Predicting Enemies

Actors in our criminal justice system increasingly rely on computer algorithms to help them predict how dangerous certain people and certain physical locations are. These predictive algorithms have spawned controversies because their operations are often opaque and some algorithms use biased data. Yet these same types of predictive algorithms inevitably will migrate into the national security sphere as the military tries to predict who and where its enemies are. Because military operations face fewer legal strictures and more limited oversight than criminal justice processes do, the military might expect—and hope—that its use of predictive algorithms will remain both unfettered and unseen.

This Article shows why that is a flawed approach, descriptively and normatively. First, in the post-September 11 era, any military operations associated with detention or targeting will draw intense scrutiny. Anticipating that scrutiny, the military should learn from the legal and policy challenges that criminal justice actors have faced in managing the transparency, reliability, and lawful use of predictive algorithms. Second, the military should clearly identify the laws and policies that govern its use of predictive algorithms. Doing so would avoid exacerbating the “double black box” problem of conducting operations that are already difficult to legally oversee and contest, using algorithms whose predictions are often difficult to explain. Instead, being transparent about how, when, why, and on what legal basis the military is using predictive algorithms will improve the quality of military decision-making and enhance public support for a new generation of national security tools.

Confronting and Adapting: Intelligence Agencies and International Law

Intelligence activity is—or, more accurately, was—the last bastion of foreign relations unconstrained by international law. States could steal diplomatic secrets, covertly assess rivals’ military capabilities, and disseminate propaganda inside other states without fear of international legal sanction. This absence of regulation made sense as long as a state’s intelligence activities were primarily directed at foreign states and their officials. However, intelligence activity now implicates private actors as never before, as states engage in bulk data collection, steal secrets from corporations, and expand their focus on non-state actors such as terrorist groups. As a result, some states and advocates are now pressing for a formalist approach to international law, claiming that states should interpret various bodies of existing international law as applicable to state intelligence activities. Others contend that intelligence activities will and should remain untouched by international legal constraint. Both approaches are flawed: The realpolitik view of the (nonexistent) relationship between intelligence and international legal constraints is unsustainable and creates troubling legal black holes. The formalist view fails to acknowledge important reasons why state-on-state intelligence activities are distinct from diplomatic and military actions that states view as constrained by international law.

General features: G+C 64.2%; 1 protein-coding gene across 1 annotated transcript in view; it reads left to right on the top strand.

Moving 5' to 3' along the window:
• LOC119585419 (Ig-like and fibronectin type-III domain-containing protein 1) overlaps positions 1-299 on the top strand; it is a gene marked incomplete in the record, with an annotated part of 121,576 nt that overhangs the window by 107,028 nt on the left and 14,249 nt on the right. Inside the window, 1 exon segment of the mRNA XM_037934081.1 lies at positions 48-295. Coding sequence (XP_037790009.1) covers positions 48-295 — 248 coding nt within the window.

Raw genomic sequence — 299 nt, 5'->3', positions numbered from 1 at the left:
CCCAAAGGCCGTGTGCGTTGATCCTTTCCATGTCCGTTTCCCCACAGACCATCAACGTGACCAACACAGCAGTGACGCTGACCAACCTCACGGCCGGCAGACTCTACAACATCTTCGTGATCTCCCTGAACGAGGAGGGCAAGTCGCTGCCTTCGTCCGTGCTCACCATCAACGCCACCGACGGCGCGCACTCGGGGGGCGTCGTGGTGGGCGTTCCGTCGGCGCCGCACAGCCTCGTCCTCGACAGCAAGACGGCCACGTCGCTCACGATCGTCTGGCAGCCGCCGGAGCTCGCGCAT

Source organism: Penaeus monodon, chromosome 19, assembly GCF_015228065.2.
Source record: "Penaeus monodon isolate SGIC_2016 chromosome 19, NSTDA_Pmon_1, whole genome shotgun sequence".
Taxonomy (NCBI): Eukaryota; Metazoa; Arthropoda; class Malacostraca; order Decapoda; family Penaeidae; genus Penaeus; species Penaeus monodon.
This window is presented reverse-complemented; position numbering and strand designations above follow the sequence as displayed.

This Article identifies a better way to mediate the relationship between intelligence and international law. Rather than rejecting international law altogether or, alternatively, imposing a rigid legal framework on intelligence activity, it argues that states should differentiate between international laws that protect individuals against tangible harm (such as international humanitarian law and human rights treaties) and those that protect states against harms that are often dignitary (such as respect for sovereignty and territorial integrity). The Article proposes a sliding interpretive scale whereby states engaged in intelligence activity have less freedom to interpret and apply individually-focused international rules and more freedom to interpret state-protective rules.  It also illustrates how several states have begun to pursue this approach in practice.  Ultimately, this Article argues that states and human rights advocates both must adapt—in different ways—their expectations about the proper role of international law in the world of intelligence operations.